New policies have speeded up court cases with fewer people behind bars, province says
Average timeline for provincial court cases has dropped 11% in 2 years
Manitoba's courts are processing more cases more quickly as a result of new policies the government says are reducing the backlog in the justice system.
The province released new statistics on Friday showing the average time it takes for court cases to reach their conclusion, among other measures.
It states the average time for a provincial court case to reach disposition slipped 11 per cent in two years, to 160 days in 2018-19 from 180 days in 2016-17. The number of days for Court of Queen's Bench matters to conclude decreased 19 per cent in the same time period, to 803 days in 2018-19 from 988 days in 2016-17.
The statistics show that while fewer adults are in custody, a significant portion of them are in remand, waiting for the justice system to run its course.
Diverting people from jail
Justice Minister Cliff Cullen says the numbers show the province's plan to keep people out of jail, introduced in early 2018, is showing encouraging signs.
"We have a strategy and this plan is paying dividends, but I will admit we do have more work to do," Cullen said.
The statistics note that Manitoba averaged 2,105 adults in custody in 2018-19, which dropped 12 per cent from the year before. It is the lowest adult custody rate in the province since 2010-11.
Of those people behind bars in 2018-19, 69 per cent of them are in remand — a percentage that has been relatively stagnant in recent years.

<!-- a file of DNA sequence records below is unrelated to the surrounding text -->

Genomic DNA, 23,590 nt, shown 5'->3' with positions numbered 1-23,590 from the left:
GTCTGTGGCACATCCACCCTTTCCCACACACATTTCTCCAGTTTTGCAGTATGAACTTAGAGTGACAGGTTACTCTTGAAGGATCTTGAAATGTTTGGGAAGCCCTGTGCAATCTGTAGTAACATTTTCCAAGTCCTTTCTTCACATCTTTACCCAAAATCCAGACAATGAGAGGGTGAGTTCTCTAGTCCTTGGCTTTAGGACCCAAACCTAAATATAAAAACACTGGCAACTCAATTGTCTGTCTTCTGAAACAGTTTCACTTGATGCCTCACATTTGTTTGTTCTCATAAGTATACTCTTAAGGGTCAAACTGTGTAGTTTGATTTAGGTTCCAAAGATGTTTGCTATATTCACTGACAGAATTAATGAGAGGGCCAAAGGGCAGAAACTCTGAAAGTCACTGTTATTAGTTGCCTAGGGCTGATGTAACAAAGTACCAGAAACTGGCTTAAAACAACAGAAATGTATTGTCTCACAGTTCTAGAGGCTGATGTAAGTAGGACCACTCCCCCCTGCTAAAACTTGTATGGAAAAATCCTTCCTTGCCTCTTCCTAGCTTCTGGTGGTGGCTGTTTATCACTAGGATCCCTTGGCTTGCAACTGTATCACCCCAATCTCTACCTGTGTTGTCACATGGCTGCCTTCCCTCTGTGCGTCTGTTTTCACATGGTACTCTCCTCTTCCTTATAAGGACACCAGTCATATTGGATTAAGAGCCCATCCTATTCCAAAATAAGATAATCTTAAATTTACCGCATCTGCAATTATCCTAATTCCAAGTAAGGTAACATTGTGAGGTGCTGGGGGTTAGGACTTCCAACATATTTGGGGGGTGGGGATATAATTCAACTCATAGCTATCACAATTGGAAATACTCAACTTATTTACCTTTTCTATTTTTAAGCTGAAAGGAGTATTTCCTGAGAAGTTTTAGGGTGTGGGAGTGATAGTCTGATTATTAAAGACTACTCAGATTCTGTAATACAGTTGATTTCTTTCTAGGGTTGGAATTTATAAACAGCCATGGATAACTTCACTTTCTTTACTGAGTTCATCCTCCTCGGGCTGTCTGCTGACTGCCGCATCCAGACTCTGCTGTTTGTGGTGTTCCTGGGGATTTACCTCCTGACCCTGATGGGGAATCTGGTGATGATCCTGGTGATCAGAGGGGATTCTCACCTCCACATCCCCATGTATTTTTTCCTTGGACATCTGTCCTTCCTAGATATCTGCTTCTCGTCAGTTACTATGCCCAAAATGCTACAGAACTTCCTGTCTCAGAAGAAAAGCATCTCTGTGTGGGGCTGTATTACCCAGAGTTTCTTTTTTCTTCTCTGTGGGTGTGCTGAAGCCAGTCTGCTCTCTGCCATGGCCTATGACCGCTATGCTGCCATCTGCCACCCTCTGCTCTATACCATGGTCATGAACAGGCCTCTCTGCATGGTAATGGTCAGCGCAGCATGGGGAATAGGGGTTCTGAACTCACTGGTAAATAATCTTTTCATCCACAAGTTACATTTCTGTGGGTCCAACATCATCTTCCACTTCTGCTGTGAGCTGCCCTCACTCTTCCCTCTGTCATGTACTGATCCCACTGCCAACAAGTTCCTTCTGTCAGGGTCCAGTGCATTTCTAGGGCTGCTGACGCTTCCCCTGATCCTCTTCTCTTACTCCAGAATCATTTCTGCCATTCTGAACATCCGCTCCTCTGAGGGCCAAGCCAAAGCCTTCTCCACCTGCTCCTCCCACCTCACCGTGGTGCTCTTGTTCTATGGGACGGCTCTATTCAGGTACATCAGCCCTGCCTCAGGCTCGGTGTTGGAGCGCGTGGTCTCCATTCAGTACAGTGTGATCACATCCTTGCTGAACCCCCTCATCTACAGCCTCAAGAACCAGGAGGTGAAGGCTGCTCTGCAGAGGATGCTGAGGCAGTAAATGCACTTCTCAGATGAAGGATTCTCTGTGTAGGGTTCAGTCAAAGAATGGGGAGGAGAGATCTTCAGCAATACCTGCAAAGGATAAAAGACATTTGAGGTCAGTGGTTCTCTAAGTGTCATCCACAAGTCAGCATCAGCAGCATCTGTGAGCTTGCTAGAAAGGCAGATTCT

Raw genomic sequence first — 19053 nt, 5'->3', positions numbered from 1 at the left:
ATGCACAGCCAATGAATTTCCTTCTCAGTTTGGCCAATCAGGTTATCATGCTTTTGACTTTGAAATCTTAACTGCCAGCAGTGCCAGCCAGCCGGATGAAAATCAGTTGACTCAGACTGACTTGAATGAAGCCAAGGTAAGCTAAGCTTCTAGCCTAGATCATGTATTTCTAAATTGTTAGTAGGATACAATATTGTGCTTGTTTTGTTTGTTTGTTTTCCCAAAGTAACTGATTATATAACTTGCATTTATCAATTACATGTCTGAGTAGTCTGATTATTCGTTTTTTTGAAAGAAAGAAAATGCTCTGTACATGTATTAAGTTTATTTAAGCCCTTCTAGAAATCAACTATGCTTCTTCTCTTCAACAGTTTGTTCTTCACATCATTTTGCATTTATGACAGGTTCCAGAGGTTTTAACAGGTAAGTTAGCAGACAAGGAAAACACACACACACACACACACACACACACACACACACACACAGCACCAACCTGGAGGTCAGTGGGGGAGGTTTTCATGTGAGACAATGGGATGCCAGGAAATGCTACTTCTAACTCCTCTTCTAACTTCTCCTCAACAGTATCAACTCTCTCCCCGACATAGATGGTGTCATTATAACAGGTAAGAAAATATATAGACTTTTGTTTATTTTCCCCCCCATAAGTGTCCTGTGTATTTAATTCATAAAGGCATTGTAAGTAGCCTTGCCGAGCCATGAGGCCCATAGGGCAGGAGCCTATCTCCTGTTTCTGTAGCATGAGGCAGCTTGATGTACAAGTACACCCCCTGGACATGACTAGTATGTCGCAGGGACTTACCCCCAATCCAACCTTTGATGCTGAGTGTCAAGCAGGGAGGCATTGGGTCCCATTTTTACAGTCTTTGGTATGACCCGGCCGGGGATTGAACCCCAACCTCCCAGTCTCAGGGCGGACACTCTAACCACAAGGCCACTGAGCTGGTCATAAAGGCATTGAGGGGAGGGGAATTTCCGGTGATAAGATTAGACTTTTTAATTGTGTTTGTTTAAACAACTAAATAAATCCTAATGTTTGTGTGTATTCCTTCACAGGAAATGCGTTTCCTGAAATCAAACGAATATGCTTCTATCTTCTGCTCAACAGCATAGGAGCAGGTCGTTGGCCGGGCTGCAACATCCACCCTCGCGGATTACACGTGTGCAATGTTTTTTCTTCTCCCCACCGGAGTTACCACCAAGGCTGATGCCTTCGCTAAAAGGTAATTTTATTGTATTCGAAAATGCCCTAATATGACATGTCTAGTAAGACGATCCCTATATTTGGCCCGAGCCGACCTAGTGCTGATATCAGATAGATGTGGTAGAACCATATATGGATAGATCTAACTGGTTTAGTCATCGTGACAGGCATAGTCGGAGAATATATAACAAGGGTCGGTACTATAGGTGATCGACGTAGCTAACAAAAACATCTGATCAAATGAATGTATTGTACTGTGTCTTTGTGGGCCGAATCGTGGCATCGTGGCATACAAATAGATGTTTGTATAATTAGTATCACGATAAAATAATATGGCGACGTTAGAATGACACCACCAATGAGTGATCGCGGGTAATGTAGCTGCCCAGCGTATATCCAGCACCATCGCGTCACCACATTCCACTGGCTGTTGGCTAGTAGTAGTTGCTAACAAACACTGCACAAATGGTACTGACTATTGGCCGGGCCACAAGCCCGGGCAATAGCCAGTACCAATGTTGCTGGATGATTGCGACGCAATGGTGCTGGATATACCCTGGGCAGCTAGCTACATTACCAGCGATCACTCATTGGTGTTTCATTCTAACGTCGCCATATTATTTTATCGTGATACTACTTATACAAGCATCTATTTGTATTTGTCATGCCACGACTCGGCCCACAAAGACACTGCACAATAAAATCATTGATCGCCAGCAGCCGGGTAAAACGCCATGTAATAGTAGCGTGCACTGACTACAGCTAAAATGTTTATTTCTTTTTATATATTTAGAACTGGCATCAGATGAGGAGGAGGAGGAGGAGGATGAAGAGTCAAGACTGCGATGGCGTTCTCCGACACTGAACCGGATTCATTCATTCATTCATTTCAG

Cullen says he's worried about the number of youth who are reoffending, which is one reason the province is conducting a review of youth justice and its connection with child welfare. He hopes the report will shed light on why youth are bouncing between the two systems.
In the last quarter of 2018-19, nearly half of all youth in open custody reoffended within two years. The province averaged 146 youths in any form of custody in 2018-19.
Restorative justice at the centre
Cullen says Manitoba's leaner court system is due in part to the diversion of 5,000 cases last year to restorative justice or other measures. He said the province wants to increase the capacity of alternative justice measures.
He looks to restorative justice as a way to stop the rise of Indigenous men and women who are locked up. New data from Statistics Canada says Manitoba has the highest incarceration rate of any province at a rate of 231 per 100,000 people — and 75 per cent of those inmates are Indigenous.
"We recognize there's challenges," Cullen said.
The province also credited new policies encouraging Crown attorneys to review files earlier with bringing cases to conclusion earlier. As program linking offenders with supports, including housing, education and employment is also credited with enticing people away from crime.
"A key reason for our [custody] numbers going down, which would include those being held in remand, is because we're able to move these cases quicker through the judicial system," Cullen said.
The province committed to releasing annual statistics in 2018 when it released its criminal justice system modernization strategy. Cullen says the department would do one better by releasing quarterly statistics on the government website.
With a file from The Canadian Press